Gene editing – a novel technique consisting of editing, replacing or deleting gene sequences – is a growing practice in the St. Louis area.
This new ability to redefine and reconstruct organisms at the genetic level is quickly influencing research in a variety of fields, including medicine, agriculture and industry.
Vijay Chauhan, project lead at GlobalSTL, told host Don Marsh on Tuesday’s St. Louis on the Air that the practice is, “really like a cut-and-paste of the genes of the various species that we’re trying to improve.”
Natalie DiNicola, chief communications officer at Benson Hill Biosystems, added that the process allows “very precise expression within the genome.”
DiNicola explained the agricultural benefits of gene editing, saying that it “allows us to focus on … farmer benefits and consumer benefits at the same time,” by developing crops that are simple to harvest and healthful for consumers.
Dena Ladd, executive director of Missouri Cures, joined the conversation to describe a different set of benefits promised by the new technology: the treatment of genetically defined diseases.
According to Ladd, gene editing allows physicians treating hereditary diseases to “address the underlying root cause at the genetic level.”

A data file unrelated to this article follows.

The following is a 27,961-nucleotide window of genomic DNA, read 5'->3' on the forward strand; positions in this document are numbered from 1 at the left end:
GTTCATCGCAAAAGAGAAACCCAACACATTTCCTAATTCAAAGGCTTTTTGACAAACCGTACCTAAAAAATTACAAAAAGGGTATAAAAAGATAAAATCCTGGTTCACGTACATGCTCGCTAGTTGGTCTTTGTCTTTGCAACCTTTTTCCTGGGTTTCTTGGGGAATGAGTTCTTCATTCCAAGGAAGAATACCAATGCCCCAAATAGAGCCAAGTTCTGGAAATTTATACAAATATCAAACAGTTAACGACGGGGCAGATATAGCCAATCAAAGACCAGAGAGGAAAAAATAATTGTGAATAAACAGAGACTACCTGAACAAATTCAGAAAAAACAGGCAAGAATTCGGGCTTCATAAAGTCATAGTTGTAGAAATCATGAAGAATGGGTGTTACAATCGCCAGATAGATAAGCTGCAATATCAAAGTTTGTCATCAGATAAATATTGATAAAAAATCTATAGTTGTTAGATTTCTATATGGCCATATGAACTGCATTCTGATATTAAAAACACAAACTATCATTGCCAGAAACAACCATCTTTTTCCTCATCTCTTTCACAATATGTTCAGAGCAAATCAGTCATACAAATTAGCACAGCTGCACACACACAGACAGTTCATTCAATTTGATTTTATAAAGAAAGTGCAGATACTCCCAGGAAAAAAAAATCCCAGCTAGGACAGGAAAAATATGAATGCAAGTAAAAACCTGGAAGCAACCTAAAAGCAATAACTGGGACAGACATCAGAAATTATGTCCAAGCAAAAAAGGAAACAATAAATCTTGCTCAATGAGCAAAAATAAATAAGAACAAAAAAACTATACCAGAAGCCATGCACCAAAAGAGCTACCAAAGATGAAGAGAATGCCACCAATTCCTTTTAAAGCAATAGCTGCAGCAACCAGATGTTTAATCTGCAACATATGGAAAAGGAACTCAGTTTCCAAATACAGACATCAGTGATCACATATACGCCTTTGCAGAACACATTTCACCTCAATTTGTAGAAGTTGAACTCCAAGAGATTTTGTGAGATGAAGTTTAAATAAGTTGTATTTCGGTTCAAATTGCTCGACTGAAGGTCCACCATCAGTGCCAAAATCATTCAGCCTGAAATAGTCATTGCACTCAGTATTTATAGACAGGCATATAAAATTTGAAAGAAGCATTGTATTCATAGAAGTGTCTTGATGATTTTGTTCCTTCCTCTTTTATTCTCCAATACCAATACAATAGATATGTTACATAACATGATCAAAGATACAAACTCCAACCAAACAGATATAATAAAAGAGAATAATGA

Despite the benefits, the new technology is not an uncontroversial one. Many have raised concerns about the implications of such an intrusive technology, but Chauhan said that scientists and industry professionals take these worries seriously.
“With all great technology, one must be very careful to create the rules of engagement … and the whole regulatory and bioethical construct in which all this needs to be done,” he said. “I think people are recognizing that this has tremendous potential but needs to be very carefully harnessed.”
Ladd noted that developers will not move forward with the technology until they are fully assured of the safety of the method, adding that the Food and Drug Administration and National Institutes of Health will play a major role in regulating the technology.
Still, the guests all expressed confidence in the future of the emerging technology. DiNicola described the possibilities gene editing presents for farmers attempting to combat challenges such as climate change, constrained resources and population growth.
Furthermore, Chauhan noted the possibilities the gene-editing techniques present for the city of St. Louis, calling it a region “really well-positioned to be a major player in gene-editing technology.”
What: Gene Editing: Innovation and Impact in Missouri
When: 8:30 a.m. to noon Tuesday, November 13, 2018
Where: Donald Danforth Plant Science Center (975 N. Warson Rd., St. Louis, MO 63132)
St. Louis on the Air brings you the stories of St. Louis and the people who live, work and create in our region. St. Louis on the Air host Don Marsh and producers Alex Heuer, Evie Hemphill, Lara Hamdan and Xandra Ellin give you the information you need to make informed decisions and stay in touch with our diverse and vibrant St. Louis region.